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Tips for choosing your first RV

Are you considering purchasing an RV to help you find adventure, a change of pace, or create new memories? With so many options, narrowing down the right RV can be an overwhelming process. If you’re feeling lost and don’t know where to begin, here are a few tips to get you started in choosing the right RV for you.

Narrowing down the type of RV

Before you start worrying about floor plans and amenities, it’s important to narrow down the type of RV you want. For example, if you already have a heavy-duty truck, you may consider a fifth wheel or travel trailer.

We originally considered a fifth wheel, but after taking into account the cost to trade in our current vehicle for a truck, we realized we would be better off with a motorhome we could drive. This narrowed down our options to an A-, B-, or C-class motorhome. Since we were looking for an RV closer to 35 feet, we found more options with the A-Class, although I’ll admit the idea of driving a C-Class, which is built on a truck chassis, or a B-Class, which is built on a van chassis, seemed less daunting at first.

It’s important to visit RV dealerships and trade shows to explore and test drive as many RVs as possible. Make note of what you like and dislike about specific types of RVs or features they have, and keep an open mind. Who knows, you may discover a different type of RV is more practical than you thought.

Tips for choosing the right RV for you | MountainModernLife.com

How often and where do you plan to travel?

Depending on how often you plan to travel and where you’ll be doing most of your driving, you may find that either a gas or diesel RV will suit your needs best. Gas RVs are often more affordable and easier to maintain, but diesels are built to last longer, retain their value, get better gas mileage, and have more powerful engines. Diesels generally have larger tank sizes and higher weight capacity, making them more suitable for full-time RVers. With that said, they’re also more expensive than a gas RV. Not to mention maintenance will need to be done by a diesel mechanic and can be costly.

During our research we were convinced we needed a diesel RV, especially since we planned to travel through the mountains and heard gas RVs really struggle with inclines. As we continued to research and test drive RVs, we ultimately decided to purchase a pre-owned gas motorhome. This was mostly because it was our first rig and we didn’t know how we would like the lifestyle, how long we would RV for, and because we wanted to keep our overall cost down.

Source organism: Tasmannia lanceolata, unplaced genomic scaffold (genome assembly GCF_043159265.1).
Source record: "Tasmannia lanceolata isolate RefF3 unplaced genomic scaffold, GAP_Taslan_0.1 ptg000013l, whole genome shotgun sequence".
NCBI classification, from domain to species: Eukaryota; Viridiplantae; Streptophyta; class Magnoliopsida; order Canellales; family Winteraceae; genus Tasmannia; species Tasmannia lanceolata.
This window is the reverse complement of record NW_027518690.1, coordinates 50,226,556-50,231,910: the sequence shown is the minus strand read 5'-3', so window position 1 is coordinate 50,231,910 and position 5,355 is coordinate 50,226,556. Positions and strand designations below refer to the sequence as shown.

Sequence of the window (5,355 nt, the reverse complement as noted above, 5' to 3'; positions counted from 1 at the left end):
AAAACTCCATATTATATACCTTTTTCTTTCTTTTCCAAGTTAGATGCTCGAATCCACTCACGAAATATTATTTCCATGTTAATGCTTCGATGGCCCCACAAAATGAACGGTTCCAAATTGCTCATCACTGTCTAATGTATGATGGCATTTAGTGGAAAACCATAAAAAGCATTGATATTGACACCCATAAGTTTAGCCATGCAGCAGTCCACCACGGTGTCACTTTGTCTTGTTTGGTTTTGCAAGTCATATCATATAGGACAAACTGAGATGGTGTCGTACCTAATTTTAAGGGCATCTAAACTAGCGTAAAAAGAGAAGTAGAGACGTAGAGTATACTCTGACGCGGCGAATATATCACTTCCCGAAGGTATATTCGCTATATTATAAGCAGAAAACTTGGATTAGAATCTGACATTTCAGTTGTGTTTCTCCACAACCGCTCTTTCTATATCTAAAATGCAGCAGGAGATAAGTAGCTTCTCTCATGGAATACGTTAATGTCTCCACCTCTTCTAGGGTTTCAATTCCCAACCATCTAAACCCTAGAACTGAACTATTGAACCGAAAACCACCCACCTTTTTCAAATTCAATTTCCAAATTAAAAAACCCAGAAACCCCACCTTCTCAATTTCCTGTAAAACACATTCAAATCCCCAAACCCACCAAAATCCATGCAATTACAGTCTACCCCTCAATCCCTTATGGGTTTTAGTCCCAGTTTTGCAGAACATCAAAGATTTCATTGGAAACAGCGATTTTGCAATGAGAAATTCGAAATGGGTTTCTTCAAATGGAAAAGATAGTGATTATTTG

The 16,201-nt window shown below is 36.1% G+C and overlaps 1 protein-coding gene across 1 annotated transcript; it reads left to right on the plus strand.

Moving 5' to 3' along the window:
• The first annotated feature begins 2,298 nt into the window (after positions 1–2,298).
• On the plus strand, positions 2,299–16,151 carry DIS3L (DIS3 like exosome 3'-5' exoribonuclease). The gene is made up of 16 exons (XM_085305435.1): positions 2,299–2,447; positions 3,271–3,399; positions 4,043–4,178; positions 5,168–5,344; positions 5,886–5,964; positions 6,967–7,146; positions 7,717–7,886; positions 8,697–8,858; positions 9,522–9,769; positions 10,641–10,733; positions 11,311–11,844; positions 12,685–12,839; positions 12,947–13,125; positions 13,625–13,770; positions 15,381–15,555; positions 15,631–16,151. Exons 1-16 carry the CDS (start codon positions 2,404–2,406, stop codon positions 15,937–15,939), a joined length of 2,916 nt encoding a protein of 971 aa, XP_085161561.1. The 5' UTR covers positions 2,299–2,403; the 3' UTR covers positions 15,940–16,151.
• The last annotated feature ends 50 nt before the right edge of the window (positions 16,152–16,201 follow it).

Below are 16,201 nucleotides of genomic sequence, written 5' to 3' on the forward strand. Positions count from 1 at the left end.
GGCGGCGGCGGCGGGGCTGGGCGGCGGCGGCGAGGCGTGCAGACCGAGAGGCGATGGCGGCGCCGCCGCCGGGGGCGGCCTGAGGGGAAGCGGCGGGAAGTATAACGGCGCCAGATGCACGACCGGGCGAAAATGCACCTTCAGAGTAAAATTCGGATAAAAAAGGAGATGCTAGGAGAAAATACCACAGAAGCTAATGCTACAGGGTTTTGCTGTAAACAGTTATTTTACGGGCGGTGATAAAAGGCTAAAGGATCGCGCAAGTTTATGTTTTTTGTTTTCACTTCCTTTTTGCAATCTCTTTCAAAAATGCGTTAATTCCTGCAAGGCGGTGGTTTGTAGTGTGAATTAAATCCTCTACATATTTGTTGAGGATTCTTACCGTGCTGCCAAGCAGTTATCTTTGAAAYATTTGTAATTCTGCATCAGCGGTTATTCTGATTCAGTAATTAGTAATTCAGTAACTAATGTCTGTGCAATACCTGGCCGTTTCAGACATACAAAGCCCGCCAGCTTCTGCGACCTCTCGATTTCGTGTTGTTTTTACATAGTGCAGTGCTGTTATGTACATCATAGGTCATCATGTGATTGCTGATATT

After spending over a year on the road, we’ve driven through the mountains numerous times in our RV with no issues. Sure a diesel could make the trip easier or smoother, but we’ve never regretted our decision and enjoy full-timing in our gas RV.

Will you be following the warmer weather or spend winter months in colder temperatures? If freezing temps are in your future, you may want to consider an RV with double-pane windows or an arctic package.

Dry camp versus campgrounds

Do you daydream about driving into the wilderness and setting up camp in seclusion? If you plan to camp without hookups (meaning no water, power, or sewer connections), this is often referred to as “dry camping” or “boondocking,” and where options like larger tank sizes and solar power can come in handy.

This isn’t to say you can’t dry camp without solar or with smaller tanks, but chances are you’ll be more comfortable and lengthen your stay if you do. You may be able to use your generator and just need to be courteous of “generator hours” or nearby boondocking neighbors. I’ve heard it can be helpful to wait a year before adding solar because you’ll have a better sense of how you live in your RV, and the amount of power you’ll use. So don’t fret if it’s not something you can add right away. And the same goes for larger tanks because you can always purchase portable black and gray waste tanks.